Michelle Martin

Show and tell

Sunday, October 5, 2014

Consider it a first foray into public speaking. “Show and tell,” a tradition in primary school classrooms for decades, still goes on, with even the youngest students. It generally works something like this: A student is asked to bring in an item of some significance to him or her on a particular day. Then the student stands in front of the class, displays the item and explains what makes it important or interesting.

Teachers, no fools they, nearly always put some restrictions on what the item can be, requesting, for example, nothing alive. In the case of Teresa’s junior kindergarten class, it has to fit into a brown paper lunchbag, which eliminates all kinds of unwieldy things and more or less guarantees that a 4-year-old can carry it without help.

But choosing is always difficult. Even in preschool, Teresa considered all kinds of factors: What is important enough to bring, but not so important that it can’t leave the house lest it be lost? What will her classmates appreciate, but not like so much that they want to have it for themselves? What will the item say about her?

Teresa cycled through at least a dozen different ideas in the week before her appointed day: a variety of toy cars (Would the girls think they were too boyish? she wondered. No, I argued, or if they did, it shouldn’t matter); several different plastic dolls; a My Little Pony, complete with comb. Finally she settled on her new Hello Kitty nightlight, which casts pink and purple shapes on the wall before turning itself off after about 20 minutes. Apparently, in the pre-kindergarten years, sleeping with a nightlight is not cause for embarrassment.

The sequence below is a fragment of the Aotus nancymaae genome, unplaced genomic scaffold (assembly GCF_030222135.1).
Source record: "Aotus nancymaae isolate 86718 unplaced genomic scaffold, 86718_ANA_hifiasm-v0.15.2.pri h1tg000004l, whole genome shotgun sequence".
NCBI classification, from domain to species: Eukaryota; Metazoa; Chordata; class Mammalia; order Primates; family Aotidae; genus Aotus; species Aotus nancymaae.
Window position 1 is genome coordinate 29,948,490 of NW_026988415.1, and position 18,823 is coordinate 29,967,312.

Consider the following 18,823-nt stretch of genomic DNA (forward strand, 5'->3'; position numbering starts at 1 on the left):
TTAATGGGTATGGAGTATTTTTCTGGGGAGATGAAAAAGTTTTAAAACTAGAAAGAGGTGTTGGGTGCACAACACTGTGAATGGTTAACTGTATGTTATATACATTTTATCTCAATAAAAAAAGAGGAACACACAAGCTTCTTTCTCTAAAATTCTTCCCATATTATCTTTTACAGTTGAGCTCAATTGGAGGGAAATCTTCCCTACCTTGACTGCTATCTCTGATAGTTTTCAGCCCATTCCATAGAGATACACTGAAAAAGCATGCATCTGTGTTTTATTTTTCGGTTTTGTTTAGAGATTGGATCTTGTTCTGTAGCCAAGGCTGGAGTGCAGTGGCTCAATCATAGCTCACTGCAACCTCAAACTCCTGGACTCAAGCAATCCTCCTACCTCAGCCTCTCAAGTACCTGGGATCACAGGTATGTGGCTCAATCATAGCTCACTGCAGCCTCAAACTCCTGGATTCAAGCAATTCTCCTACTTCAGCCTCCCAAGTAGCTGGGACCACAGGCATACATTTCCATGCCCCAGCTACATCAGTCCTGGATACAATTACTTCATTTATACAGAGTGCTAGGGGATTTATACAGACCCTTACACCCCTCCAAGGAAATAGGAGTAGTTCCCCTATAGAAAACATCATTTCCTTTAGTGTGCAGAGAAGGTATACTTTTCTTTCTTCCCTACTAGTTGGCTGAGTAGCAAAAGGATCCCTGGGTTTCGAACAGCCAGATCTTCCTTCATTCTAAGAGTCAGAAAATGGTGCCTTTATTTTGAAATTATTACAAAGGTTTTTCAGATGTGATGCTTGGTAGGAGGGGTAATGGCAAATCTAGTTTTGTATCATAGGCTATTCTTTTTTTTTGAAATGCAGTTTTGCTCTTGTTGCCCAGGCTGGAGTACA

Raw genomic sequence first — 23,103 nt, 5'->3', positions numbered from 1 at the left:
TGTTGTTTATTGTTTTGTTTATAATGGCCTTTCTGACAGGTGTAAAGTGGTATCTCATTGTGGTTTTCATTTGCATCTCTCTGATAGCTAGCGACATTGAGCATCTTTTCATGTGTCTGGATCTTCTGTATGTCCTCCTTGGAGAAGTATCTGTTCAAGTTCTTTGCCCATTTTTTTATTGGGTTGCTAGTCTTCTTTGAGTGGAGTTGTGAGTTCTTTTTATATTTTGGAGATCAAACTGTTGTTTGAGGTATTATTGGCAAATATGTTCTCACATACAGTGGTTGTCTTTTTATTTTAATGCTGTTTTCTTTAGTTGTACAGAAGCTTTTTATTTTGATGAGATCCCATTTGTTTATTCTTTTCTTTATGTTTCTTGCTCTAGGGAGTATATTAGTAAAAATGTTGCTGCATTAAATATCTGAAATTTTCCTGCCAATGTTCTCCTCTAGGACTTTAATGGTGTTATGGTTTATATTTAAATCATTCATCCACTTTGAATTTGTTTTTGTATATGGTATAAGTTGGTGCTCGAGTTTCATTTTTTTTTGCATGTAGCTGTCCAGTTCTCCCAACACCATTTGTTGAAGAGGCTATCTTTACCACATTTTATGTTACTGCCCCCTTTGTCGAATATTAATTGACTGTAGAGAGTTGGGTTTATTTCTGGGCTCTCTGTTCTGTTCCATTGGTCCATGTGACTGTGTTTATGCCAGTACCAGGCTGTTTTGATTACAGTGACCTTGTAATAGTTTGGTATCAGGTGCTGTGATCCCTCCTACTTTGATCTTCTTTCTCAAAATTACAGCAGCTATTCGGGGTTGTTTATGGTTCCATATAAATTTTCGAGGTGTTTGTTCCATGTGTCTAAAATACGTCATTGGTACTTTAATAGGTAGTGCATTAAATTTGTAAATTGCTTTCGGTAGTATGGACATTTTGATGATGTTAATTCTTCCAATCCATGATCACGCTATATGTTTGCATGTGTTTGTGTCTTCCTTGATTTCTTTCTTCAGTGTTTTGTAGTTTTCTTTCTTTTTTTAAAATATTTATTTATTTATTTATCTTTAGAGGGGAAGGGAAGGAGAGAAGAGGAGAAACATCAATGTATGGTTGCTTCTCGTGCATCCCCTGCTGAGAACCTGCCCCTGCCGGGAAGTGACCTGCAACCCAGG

Given that it’s a nightlight, she could not put it in her backpack the night before, so she set it on top of the brown paper lunchbag on the nightstand to make sure she remembered it.

In her class, the student who brings the showand- tell item keeps it in its bag and gives clues about what it is, allowing the other students to try to figure it out before the item is revealed. That provides a kind of script — most small children are not ready to give Toastmaster-style speeches yet — and works the logic muscles in both the hinters and the guessers. A win all around, with a payoff when everybody gets to admire the object in question.

Perhaps we would all be better off if we followed the show-and-tell pattern when we want to share something important, something as important as our faith. We are called to be witnesses to the Gospel, but just talking about it isn’t sufficient. We need to show what we are talking about at the same time, to let our audience think about it and reach their conclusions.

If we do it right, it’s a win all around.


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